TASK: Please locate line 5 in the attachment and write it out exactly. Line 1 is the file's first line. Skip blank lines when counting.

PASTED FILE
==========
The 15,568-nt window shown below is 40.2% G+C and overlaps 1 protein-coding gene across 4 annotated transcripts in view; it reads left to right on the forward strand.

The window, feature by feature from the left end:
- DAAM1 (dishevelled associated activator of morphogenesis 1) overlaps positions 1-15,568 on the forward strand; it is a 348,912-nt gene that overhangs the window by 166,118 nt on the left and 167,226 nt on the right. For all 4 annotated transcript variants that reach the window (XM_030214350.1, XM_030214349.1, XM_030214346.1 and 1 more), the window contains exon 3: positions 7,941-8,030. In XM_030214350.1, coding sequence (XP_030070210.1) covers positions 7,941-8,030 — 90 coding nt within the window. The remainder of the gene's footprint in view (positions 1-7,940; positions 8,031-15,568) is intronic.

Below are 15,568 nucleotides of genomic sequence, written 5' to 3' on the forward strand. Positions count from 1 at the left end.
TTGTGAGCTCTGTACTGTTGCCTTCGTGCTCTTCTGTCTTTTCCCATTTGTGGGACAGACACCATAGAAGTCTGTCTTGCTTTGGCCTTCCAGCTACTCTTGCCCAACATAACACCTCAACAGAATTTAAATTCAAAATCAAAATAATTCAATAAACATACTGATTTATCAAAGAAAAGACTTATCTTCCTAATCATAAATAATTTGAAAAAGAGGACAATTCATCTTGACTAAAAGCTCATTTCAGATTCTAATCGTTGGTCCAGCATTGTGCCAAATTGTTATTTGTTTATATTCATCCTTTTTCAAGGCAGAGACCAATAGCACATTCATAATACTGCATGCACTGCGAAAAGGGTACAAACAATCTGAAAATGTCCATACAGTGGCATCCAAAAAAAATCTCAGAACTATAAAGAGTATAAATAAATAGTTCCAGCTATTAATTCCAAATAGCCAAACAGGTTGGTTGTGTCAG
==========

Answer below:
TTGTGAGCTCTGTACTGTTGCCTTCGTGCTCTTCTGTCTTTTCCCATTTGTGGGACAGACACCATAGAAGTCTGTCTTGCTTTGGCCTTCCAGCTACTCTTGCCCAACATAACACCTCAACAGAATTTAAATTCAAAATCAAAATAATTCAATAAACATACTGATTTATCAAAGAAAAGACTTATCTTCCTAATCATAAATAATTTGAAAAAGAGGACAATTCATCTTGACTAAAAGCTCATTTCAGATTCTAATCGTTGGTCCAGCATTGTGCCAAATTGTTATTTGTTTATATTCATCCTTTTTCAAGGCAGAGACCAATAGCACATTCATAATACTGCATGCACTGCGAAAAGGGTACAAACAATCTGAAAATGTCCATACAGTGGCATCCAAAAAAAATCTCAGAACTATAAAGAGTATAAATAAATAGTTCCAGCTATTAATTCCAAATAGCCAAACAGGTTGGTTGTGTCAG